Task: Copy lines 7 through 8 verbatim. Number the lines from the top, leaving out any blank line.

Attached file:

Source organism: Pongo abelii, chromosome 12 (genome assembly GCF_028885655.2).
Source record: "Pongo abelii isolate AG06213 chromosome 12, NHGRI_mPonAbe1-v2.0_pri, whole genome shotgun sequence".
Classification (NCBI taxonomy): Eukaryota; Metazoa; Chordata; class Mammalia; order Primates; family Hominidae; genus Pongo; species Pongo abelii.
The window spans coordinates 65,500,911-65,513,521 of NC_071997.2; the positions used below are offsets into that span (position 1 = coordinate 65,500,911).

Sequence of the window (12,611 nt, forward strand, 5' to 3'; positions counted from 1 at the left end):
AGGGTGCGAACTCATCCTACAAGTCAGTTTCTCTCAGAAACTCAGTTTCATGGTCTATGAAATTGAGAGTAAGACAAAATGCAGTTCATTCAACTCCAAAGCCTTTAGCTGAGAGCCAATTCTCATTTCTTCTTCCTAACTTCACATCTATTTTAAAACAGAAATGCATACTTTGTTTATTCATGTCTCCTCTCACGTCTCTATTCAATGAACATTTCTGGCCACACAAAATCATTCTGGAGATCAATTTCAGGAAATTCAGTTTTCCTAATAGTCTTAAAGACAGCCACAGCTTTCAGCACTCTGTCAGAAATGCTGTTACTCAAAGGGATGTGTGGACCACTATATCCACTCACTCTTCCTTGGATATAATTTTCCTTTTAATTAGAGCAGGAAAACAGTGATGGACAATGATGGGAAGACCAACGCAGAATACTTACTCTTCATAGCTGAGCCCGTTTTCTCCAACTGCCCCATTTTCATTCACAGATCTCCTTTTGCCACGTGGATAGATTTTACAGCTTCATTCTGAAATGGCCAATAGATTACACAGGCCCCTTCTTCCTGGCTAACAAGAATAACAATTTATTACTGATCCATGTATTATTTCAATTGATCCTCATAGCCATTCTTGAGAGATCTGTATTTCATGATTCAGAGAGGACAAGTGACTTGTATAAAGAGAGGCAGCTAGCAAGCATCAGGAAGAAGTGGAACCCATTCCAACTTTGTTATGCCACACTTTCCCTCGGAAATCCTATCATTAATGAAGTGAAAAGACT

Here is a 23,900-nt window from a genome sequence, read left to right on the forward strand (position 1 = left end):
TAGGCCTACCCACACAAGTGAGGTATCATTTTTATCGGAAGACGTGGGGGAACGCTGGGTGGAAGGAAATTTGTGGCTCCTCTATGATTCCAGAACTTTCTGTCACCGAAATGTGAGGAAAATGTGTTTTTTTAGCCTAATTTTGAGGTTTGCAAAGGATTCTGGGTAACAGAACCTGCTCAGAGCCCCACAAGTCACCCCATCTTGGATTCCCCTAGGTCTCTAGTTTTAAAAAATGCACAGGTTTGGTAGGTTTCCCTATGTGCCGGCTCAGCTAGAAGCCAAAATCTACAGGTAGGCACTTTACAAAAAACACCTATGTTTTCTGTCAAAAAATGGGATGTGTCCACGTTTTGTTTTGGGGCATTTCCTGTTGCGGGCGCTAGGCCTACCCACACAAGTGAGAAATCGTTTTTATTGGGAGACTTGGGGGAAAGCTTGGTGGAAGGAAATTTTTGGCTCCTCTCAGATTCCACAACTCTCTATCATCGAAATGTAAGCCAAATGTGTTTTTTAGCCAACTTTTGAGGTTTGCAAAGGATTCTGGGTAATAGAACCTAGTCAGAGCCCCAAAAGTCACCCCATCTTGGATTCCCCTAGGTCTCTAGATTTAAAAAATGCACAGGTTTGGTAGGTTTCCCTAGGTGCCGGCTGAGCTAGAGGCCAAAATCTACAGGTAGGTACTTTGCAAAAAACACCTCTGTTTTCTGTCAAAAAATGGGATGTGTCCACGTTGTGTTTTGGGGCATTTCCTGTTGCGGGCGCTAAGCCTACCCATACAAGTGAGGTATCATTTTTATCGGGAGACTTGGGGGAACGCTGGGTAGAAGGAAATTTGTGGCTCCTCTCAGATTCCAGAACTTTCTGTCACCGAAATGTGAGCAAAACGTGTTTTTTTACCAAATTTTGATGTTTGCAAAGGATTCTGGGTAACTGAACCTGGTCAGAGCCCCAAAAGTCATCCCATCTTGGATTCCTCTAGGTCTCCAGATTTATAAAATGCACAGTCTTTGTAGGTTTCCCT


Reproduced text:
Here is a 23,900-nt window from a genome sequence, read left to right on the forward strand (position 1 = left end):
TAGGCCTACCCACACAAGTGAGGTATCATTTTTATCGGAAGACGTGGGGGAACGCTGGGTGGAAGGAAATTTGTGGCTCCTCTATGATTCCAGAACTTTCTGTCACCGAAATGTGAGGAAAATGTGTTTTTTTAGCCTAATTTTGAGGTTTGCAAAGGATTCTGGGTAACAGAACCTGCTCAGAGCCCCACAAGTCACCCCATCTTGGATTCCCCTAGGTCTCTAGTTTTAAAAAATGCACAGGTTTGGTAGGTTTCCCTATGTGCCGGCTCAGCTAGAAGCCAAAATCTACAGGTAGGCACTTTACAAAAAACACCTATGTTTTCTGTCAAAAAATGGGATGTGTCCACGTTTTGTTTTGGGGCATTTCCTGTTGCGGGCGCTAGGCCTACCCACACAAGTGAGAAATCGTTTTTATTGGGAGACTTGGGGGAAAGCTTGGTGGAAGGAAATTTTTGGCTCCTCTCAGATTCCACAACTCTCTATCATCGAAATGTAAGCCAAATGTGTTTTTTAGCCAACTTTTGAGGTTTGCAAAGGATTCTGGGTAATAGAACCTAGTCAGAGCCCCAAAAGTCACCCCATCTTGGATTCCCCTAGGTCTCTAGATTTAAAAAATGCACAGGTTTGGTAGGTTTCCCTAGGTGCCGGCTGAGCTAGAGGCCAAAATCTACAGGTAGGTACTTTGCAAAAAACACCTCTGTTTTCTGTCAAAAAATGGGATGTGTCCACGTTGTGTTTTGGGGCATTTCCTGTTGCGGGCGCTAAGCCTACCCATACAAGTGAGGTATCATTTTTATCGGGAGACTTGGGGGAACGCTGGGTAGAAGGAAATTTGTGGCTCCTCTCAGATTCCAGAACTTTCTGTCACCGAAATGTGAGCAAAACGTGTTTTTTTACCAAATTTTGATGTTTGCAAAGGATTCTGGGTAACTGAACCTGGTCAGAGCCCCAAAAGTCATCCCATCTTGGATTCCTCTAGGTCTCCAGATTTATAAAATGCACAGTCTTTGTAGGTTTCCCT